Source : Planet F1
Star of the Race
Sebastian Vettel, Red Bull, Winner
After Vettel set nine fastest laps in the opening 13 he never looked like he was going to be threatened for the win. Had his team-mate not done so badly in qualifying on Saturday, then it might have been a fair old ding dong at the front. But from the moment he got into Copse first (and didn't put it off the track in the opening lap) with Webber tucked up behind Barrichello, his win was assured.
He went into the first pit-stops with a 23-second advantage and though Nigel Mansell has hauled that back in as many laps at Silverstone, that was in the days when cars could overtake.
Overtaking Move of the Race
Lap 22, Lewis Hamilton on Nick Heidfeld
Heidfeld emerged from the pitlane and must have been told that he had a fast-approaching Lewis Hamilton exiting Copse. As the McLaren's momentum took it alongside the BMW you feared for a 190mph collision as they both competed for the single line through Becketts. It looked like the sensible move for Hamilton was to lift and let Heidfeld have the place because there must have been an element of doubt in the World Champion's mind that he'd seen the approaching McLaren.
Lewis didn't lift and Heidfeld had to yield at the last moment. So instead of being 19th, Lewis was now 18th...
It was a similar kind of thing though the 185 mph Copse Corner with Alonso, but in that overtaking scrap both cars knew exactly where each other was.
Mark Webber, Red Bull, 2nd
Mark knew that his chance of a win on Sunday was compromised by his Saturday grid slot, and it's unlike him to make excuses. He blamed Kimi Raikkonen for ruining his hot lap on Saturday, "Kimi was dreaming", but as he had two chances to beat Vettel, he must have blown one of those laps all by himself. He dropped 0.6 in Sector 1 of his penultimate hot lap in Q3 and didn't improve, before going just a little quicker in the final lap when he encountered the wandering Ferrari.
In the race he knew he was stuffed after two laps of following the BrawnGP and finding no way past. Still, the strategy got him second and he's just 3.5 points behind his team-mate which will guarantees no thought of team orders for a few races to come.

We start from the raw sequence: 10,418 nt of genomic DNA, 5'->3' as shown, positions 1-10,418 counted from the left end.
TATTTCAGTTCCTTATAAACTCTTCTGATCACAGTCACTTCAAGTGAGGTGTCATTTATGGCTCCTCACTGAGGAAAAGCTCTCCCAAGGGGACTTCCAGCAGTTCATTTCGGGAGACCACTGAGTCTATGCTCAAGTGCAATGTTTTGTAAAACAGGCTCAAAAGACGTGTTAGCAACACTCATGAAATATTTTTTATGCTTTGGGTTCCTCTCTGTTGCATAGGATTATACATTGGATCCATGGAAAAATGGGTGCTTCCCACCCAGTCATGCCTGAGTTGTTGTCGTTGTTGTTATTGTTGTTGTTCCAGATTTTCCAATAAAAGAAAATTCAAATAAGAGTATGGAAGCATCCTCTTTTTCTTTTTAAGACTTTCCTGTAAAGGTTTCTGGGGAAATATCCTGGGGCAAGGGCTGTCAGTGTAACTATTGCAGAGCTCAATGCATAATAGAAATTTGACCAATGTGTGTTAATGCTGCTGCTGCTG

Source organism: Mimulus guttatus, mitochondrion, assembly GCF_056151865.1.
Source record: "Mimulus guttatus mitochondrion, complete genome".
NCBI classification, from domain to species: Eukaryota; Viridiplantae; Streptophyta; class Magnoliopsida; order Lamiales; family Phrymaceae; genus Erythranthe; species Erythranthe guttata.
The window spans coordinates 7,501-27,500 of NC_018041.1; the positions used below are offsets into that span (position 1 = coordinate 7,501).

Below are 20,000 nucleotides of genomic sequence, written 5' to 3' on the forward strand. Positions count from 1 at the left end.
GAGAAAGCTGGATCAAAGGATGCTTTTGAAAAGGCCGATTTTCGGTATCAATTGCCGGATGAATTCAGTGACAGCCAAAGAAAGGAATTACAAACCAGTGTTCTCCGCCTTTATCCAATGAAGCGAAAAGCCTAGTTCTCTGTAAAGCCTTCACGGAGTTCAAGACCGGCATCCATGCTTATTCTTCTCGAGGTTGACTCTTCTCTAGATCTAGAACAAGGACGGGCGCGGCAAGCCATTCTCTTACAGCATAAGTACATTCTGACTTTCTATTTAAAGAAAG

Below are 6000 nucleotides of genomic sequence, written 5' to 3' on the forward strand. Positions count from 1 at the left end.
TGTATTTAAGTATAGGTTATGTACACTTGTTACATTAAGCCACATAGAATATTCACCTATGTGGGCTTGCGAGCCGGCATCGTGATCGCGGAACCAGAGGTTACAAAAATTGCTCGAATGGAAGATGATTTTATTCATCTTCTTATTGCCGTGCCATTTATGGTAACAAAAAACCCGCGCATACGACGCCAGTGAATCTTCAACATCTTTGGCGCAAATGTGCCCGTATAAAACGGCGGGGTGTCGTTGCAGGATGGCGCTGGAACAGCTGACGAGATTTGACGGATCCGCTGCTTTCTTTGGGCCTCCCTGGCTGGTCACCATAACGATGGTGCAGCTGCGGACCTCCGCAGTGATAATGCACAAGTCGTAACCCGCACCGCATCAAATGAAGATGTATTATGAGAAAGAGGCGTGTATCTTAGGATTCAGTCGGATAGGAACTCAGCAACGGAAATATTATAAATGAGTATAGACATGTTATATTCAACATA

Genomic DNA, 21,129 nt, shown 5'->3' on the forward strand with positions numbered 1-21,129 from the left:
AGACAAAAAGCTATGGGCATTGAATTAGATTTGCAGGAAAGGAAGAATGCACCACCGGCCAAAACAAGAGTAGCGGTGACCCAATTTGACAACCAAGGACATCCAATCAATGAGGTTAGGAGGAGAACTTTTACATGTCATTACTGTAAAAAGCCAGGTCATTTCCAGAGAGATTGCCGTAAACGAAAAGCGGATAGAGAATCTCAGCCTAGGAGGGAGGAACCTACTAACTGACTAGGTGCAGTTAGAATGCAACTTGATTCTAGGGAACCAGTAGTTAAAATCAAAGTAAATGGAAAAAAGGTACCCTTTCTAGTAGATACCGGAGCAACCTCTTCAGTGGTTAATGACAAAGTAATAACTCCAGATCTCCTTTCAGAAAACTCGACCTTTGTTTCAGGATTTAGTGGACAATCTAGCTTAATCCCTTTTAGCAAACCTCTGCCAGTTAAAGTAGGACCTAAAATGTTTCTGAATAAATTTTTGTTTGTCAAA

Rubens Barrichello, BrawnGP, 3rd
Rubens managed to work all the buttons and got a great start and almost had a look at Vettel going into Copse. Had the start/finish straight been the one in Barcelona he might have led on Lap 1. ow that would have made for an interesting race...
After Webbo got past he had a relatively easy run to third place given the fact that he was always going to be running longer than Rosberg and Massa in the second stint.
It means he's edged closer to Jenson's points total and is still ahead of Vettel with some nice warm races to come.
Felipe Massa, Ferrari, 4th
Felipe Massa surprised his fans, his team-mate, his team-manager and himself by coming fourth in a race where he was probably targeting a 6th or 7th place finish. It was an unfortunate slip-up at the exit of Stowe that let Jenson Button by on Lap 2, but it didn't interfere with his race strategy at all. Last year he spent the race gently spinning, this year was a lot better. This is probably the result he was expecting in Istanbul.
Nico Rosberg, Williams, 5th
Rosberg made an important pass on Trulli on the opening lap which ultimately helped him keep Button at bay till the end of the race.
Jenson Button, BrawnGP, 6th
Jenson got tucked up behind a slow-starting Jarno Trulli at the start and it was just too tight to have a go up the inside line, and too busy to try the outside. There are very few other tracks where his options will be so limited. We have seen Barrichello try stupid and risky moves to get places back in other races this year and Button decided very sensibly to go for the percentages - though that was after he thought about muscling past Massa into Becketts.
BBC's Jake Humphrey
When it comes to interviewers, Max Mosley probably thought that a former host of children's television programme Bamzooki wouldn't present too much of a challenge to his condescending platitudes at Silverstone. He came out of the interview with Humphrey having called certain members of FOTA "loonies" and having labelled Flavio Briatore as the man who wants to succeed Bernie Ecclestone. Those were surely not part of the presidential script.
Humphrey is just getting better and better at his role, there was less inane banter this time; if only they could lose the small eejit and the prep school latin master. Transfer Crofty from Five Live, bring in Mike Gascoyne again and use Ted Kravtitz more and there you have it.
Ferrari might have started the season in a similar hole, but whereas the Maranello team has started showing signs of getting near the podium, McLaren, if anything, are going backwards. They were the slowest Mercedes team at Silverstone and both drivers looked like they had a real battle to control their cars. Hungary can't come quickly enough.
Hamilton threw everything he had to gain the slightest of places but knew he was just there as cabaret from the moment his car refused to grip in Q1 on Saturday. Kovalainen had an anonymous race with a big fuel load. Anonymous, that is, until Bourdais tried to pass him into Vale. The Frenchman was right when he said he shouldn't have been wandering across the racing line more than once. You can block, then adopt the racing line for the corner; you can't block, go back, then block again, which is what the Finn appeared to do. Such was the speed of impact that it looked like Bourdais was only just beginning to make his dive down the inside when Kovalainen hit the brakes, so there can't have been that much room left for a successful move.